I love technology. I was an “early adopter” growing up, getting an Amiga 2000 and a CD player way before anyone else on my street. I excelled in Computer Studies and Secretarial Studies, mastering both the BBC Archimedes and the Brother Electric Typewriter. I ran an online business for seven years and have been offering IT support to teachers for the past few months. So, it was only natural I would gravitate toward a tablet for my creative needs, and seeing fellow writers in the group tapping out words even as we went through our real live meetings cemented the idea in my head. I needed a tablet. It would inspire me, speed up my creative process, take scraps of paper out of my life, and make me kinder to the planet.
Here it is. My tablet. It’s beautiful. It feels good in my hands.
It doesn’t make me an ounce more creative. In fact, I believe it sucks the creative juice right out of me, through my fingertips.
Why isn’t it working for me? Why did I spend NTD10,000 on this machine? How many NTD10 notebooks is that again? Why didn’t I insist on carrying my 5kg of cutsey-kitchy paper across the equator when we moved from Taiwan to New Zealand? Why do I think better standing up with a pen in my hand?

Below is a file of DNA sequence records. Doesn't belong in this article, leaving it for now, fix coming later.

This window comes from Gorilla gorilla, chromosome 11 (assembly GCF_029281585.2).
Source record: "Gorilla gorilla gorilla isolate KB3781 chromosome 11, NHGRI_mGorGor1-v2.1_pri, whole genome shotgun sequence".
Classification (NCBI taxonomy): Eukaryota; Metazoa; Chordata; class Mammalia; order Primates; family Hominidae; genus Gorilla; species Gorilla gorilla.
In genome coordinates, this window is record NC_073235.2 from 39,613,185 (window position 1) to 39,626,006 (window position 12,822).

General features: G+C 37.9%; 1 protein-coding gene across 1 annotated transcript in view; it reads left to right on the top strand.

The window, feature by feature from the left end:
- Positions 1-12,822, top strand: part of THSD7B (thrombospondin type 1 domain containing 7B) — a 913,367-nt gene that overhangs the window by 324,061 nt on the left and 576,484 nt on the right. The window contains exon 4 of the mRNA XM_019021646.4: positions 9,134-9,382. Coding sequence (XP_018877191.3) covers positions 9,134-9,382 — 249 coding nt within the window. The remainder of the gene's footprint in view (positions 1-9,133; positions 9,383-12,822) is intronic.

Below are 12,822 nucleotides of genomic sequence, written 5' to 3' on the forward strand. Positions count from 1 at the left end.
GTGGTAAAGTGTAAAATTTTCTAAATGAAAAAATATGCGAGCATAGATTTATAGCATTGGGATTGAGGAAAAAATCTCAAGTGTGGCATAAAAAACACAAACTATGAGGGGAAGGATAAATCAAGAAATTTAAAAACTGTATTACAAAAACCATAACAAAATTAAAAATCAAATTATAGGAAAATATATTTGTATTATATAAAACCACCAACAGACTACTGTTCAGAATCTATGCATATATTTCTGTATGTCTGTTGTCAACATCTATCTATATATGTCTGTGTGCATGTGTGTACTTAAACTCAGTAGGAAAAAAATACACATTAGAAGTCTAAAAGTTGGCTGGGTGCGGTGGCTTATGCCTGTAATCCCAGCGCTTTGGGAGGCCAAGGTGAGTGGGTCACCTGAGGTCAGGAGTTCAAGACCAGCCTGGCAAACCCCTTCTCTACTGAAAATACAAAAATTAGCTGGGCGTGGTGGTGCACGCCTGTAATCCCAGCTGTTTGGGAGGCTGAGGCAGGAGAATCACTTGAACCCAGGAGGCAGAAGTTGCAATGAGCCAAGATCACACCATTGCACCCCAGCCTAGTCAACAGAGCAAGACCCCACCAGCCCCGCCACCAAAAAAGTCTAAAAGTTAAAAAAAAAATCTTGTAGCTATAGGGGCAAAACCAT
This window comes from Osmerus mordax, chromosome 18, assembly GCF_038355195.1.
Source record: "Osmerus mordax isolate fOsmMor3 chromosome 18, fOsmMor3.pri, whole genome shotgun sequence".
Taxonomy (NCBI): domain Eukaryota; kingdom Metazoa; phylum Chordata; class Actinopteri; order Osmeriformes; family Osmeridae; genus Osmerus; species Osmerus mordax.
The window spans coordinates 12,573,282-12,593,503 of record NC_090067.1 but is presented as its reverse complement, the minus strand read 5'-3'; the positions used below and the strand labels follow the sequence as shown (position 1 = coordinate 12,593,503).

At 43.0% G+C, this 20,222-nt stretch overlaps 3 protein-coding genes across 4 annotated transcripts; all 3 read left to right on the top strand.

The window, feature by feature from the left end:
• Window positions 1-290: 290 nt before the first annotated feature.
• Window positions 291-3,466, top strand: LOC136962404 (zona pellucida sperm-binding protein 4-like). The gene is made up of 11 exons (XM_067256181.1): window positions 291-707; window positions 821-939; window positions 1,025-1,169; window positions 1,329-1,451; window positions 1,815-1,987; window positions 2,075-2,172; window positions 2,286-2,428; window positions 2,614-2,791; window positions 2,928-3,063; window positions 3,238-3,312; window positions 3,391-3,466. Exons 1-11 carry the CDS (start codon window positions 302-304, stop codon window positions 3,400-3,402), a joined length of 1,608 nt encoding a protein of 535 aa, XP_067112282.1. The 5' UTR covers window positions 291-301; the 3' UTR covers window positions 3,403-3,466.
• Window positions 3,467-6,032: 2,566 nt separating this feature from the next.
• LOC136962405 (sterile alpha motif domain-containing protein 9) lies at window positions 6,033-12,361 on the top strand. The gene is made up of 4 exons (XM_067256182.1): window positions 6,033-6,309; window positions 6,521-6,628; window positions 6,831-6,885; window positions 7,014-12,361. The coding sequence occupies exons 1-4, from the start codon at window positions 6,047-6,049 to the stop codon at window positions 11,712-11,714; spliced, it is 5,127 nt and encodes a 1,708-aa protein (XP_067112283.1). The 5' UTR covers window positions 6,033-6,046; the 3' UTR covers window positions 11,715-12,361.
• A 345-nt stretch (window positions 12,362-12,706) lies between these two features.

I have some theories.
Maybe it’s because I studied accounting and computer studies, so a computer is a tool that I have used to organize thoughts and processes, like, well, an accountant or programmer.
Maybe it’s because, as suggested in a study by Virginia Berninger, Ph.D. (cited in this article from The New York Times, June 2014), handwriting promotes creativity more than typing does.
“When the children composed text by hand, they not only consistently produced more words more quickly than they did on a keyboard, but expressed more ideas.”
Maybe it’s because I write in cursive, a form of writing that seems to encourage creativity and may have made me smarter.
Maybe it’s because I spend more time cursing the tablet’s keyboard and autocorrect function than I do typing coherent sentences.
Maybe it’s because my brain is using the tablet against me, creating a new tool for procrastination (see the comments in this post by JJ Green).
Whatever it is, I have discovered I create more when I am standing up, writing on the backs of unpaid bills I have cut into quarters. This renders my tablet pretty much useless as a creative tool. On the up-side, the tablet cover makes a funky, portable writing surface. The most expensive one I will every own, without a doubt, but at least it’s pretty.
How do you find technology affects your creative process? Do you have any tips to help me get technology working in my first-draft favor?